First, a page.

The key parameters of this CSS process are the donor material and its heating conditions. The donor plate should have a small thermal mass to enable it to heat quickly. It should also be chemically inert, thermally stable, and mechanically robust for reusability and easy handling. Based on these criteria, we chose two donor media, a flexible tantalum (Ta) foil (10 µm), which can be electrically heated, and a silicon wafer (200 µm), which absorbs light well from a halogen lamp. Each has its own advantages and will be discussed in the following sections.
The electrical heating setup for Ta foils is shown in Fig. 2(a). Based on our previous studies[12−14], we selected Ta foil as the heating element due to its thermal stability and fast response to current. A 10 µm Ta foil is clamped and tensioned between two copper (Cu) electrodes. The foil temperature can easily be controlled by tuning the current passing through. The foil area between electrodes is 30 × 60 mm2, but the area with uniform temperature distribution is smaller due to the large thermal mass of the Cu electrodes. According to our measurements and simulation (Fig. 2(b)), an area of about 30 × 30 mm2 in the center of the foil is uniformly heated. The donor film will be deposited within this area for CSS. The temporal profiles of the temperature at the center of the foil under different direct currents are measured by a thermocouple and plotted in Fig. 2(c). At a fixed 10 s heating time, the temperature ramp can be finely controlled by the current with the highest temperature reaching above 300 °C using a current of 8.8 A. This temperature is high enough to evaporate most of the OLED materials that we have used. The foil returned to room temperature in about 50 s under vacuum. If a constant current is used, the foil temperature is eventually saturated after 20 s, reaching thermal equilibrium, as shown in Fig. 2(d).
Figure 2.(Color online) (a) CSS setup using an electrically heated Ta foil; (b) simulated temperature distribution of the Ta foil under constant current; (c) foil temperatures under different currents with 10 s heating time; (d) the temporal profile of the evaporation rate and Ta foil temperature; (e) CSS evaporation rate of NPB films of various thicknesses from 50 to 500 nm as a function of Ta foil temperatures; (f) AFM image of a CSS-deposited NPB thin film; (g) AFM image of a VTE-deposited NPB film; (h) simulated and measured thickness profile of a CSS-deposited film from a 25 mm donor at a 1 mm gap; (i) film uniformity dependence on the donor-substrate gap and the donor dimensions; and (j) simulated thickness profile of a CSS-deposited film from a 2.5 m donor at a 20 mm gap.
By adjusting the heating profile, the deposition rate in CSS can be controlled in a wide range. We used NPB, an archetypical OLED material, as our model donor film for evaporation studies. A 100 nm NPB film (15 mm in diameter) was deposited in the center of the Ta foil, and a quartz crystal microbalance (QCM) was positioned 5 mm directly above the NPB film to monitor the evaporation rate during CSS at a pressure of 10-6 Torr. The rate profiles under different heating conditions are plotted as a function of time in Fig. 2(d). Rates from only a few angstroms per second (Å/s), similar to those used in VTE, to almost 500 Å/s can be achieved by varying the current applied. Table 1 summarizes the peak deposition rates and corresponding temperatures. Under all of the heating conditions that we tested, the 100 nm NPB film completely evaporated under 200 °C, which is significantly lower than the evaporation temperature of bulk NPB. The rate in CSS is also sensitive to even a small change in donor temperatures. Joule-heating CSS uses significantly less energy than a conventional point source. For depositing a 100 nm film, the power consumption of the Ta foil (20 W with 10 s on time) is about 200 J. In comparison, a typical point source requires well over 2000 J for depositing the same thickness.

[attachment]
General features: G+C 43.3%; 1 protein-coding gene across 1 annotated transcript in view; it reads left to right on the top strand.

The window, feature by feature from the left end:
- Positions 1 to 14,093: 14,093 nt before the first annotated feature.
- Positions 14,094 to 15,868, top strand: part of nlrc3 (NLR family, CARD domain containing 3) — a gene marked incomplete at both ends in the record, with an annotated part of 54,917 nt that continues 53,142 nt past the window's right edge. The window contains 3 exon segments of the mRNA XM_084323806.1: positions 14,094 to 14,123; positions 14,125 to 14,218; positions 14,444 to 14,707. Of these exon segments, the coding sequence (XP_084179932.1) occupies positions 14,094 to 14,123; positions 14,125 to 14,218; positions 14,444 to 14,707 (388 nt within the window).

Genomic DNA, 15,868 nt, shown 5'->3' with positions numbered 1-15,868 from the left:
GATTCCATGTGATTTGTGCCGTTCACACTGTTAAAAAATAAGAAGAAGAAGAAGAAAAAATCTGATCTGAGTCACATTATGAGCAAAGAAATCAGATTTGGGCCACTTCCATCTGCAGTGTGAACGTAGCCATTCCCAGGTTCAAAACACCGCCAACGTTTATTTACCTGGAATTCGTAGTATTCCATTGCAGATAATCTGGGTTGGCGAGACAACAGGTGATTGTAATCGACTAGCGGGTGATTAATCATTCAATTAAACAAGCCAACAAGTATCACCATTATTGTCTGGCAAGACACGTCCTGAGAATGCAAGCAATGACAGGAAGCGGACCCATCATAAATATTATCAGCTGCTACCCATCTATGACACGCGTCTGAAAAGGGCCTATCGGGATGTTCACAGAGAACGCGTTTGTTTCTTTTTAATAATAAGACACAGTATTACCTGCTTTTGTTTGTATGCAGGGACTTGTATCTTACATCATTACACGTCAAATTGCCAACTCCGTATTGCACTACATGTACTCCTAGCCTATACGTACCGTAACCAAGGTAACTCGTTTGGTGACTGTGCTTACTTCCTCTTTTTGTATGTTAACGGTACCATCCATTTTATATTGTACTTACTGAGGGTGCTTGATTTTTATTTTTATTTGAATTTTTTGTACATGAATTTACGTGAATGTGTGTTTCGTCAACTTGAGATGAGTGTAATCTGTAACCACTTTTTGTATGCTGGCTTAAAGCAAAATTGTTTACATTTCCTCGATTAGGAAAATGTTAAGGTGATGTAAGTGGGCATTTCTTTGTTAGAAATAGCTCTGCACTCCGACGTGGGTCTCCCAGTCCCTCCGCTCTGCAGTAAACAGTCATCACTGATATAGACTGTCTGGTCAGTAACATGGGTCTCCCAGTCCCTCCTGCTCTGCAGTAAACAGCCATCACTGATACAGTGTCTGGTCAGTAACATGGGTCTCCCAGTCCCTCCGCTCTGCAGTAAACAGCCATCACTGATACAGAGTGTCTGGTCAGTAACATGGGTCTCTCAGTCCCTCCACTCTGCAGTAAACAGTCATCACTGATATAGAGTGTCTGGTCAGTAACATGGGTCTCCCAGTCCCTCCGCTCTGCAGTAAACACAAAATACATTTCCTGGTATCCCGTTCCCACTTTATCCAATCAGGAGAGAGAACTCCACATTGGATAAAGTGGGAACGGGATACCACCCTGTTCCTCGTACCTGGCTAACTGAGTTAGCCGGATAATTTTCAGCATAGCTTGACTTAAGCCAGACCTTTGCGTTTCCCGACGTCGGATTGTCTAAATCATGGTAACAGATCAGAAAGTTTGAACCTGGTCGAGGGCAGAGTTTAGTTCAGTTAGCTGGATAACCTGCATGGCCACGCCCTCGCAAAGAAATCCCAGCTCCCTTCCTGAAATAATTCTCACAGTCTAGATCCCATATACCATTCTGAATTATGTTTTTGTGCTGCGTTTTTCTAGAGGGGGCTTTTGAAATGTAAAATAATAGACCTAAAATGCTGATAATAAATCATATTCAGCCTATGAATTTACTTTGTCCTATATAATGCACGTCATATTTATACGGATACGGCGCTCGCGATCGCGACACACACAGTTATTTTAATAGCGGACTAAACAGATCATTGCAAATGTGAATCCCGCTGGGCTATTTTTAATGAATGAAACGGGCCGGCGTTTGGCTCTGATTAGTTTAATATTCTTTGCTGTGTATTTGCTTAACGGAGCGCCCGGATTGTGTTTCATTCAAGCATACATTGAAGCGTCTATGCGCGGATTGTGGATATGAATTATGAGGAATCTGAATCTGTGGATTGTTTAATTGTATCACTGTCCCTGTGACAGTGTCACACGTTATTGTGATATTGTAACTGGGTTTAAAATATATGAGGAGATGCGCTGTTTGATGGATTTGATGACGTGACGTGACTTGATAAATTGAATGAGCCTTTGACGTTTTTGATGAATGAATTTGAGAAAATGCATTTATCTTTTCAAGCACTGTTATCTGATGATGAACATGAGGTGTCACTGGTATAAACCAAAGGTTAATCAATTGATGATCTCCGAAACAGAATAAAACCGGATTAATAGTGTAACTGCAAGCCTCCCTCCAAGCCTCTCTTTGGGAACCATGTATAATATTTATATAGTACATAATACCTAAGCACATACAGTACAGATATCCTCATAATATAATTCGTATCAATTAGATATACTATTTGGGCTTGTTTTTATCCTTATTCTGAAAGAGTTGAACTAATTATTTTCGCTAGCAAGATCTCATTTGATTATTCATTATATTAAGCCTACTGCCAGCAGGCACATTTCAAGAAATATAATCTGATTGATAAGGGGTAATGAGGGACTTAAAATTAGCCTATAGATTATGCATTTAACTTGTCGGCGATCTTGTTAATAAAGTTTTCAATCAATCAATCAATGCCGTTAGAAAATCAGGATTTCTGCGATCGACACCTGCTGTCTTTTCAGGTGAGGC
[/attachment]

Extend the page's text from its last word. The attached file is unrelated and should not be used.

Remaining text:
Table 1. Peak temperatures and evaporation rates in CSS at different currents.
Table 1. Peak temperatures and evaporation rates in CSS at different currents.
|Peak rate (Å/s)
To gain a better understanding of the evaporation process, we recorded the detailed CSS profile of NPB films of various thicknesses at a slow, fixed heating rate of 1 °C/s and plotted it as a function of foil temperatures. As shown in Fig. 2(e), the NPB film started to evaporate at a very low temperature of around 120 °C, with its rate increasing near exponentially as the temperature rose. The rate peaked at around 187 °C and then dropped sharply due to the depletion of the film. Surprisingly, the temperature at the maximum rate remains the same for donor films of different thicknesses, and the maximum rate is proportional to the film thickness, suggesting that the NPB molecules evaporated from the bulk of the film instead of just from the surface. The increased surface area of the thin film and its amorphous state, both of which lower the intermolecular force, are likely the cause of the low-temperature deposition. The much-reduced evaporation temperatures and shortened process time in CSS significantly lower thermal stress on OLED materials and the chance of thermal decomposition.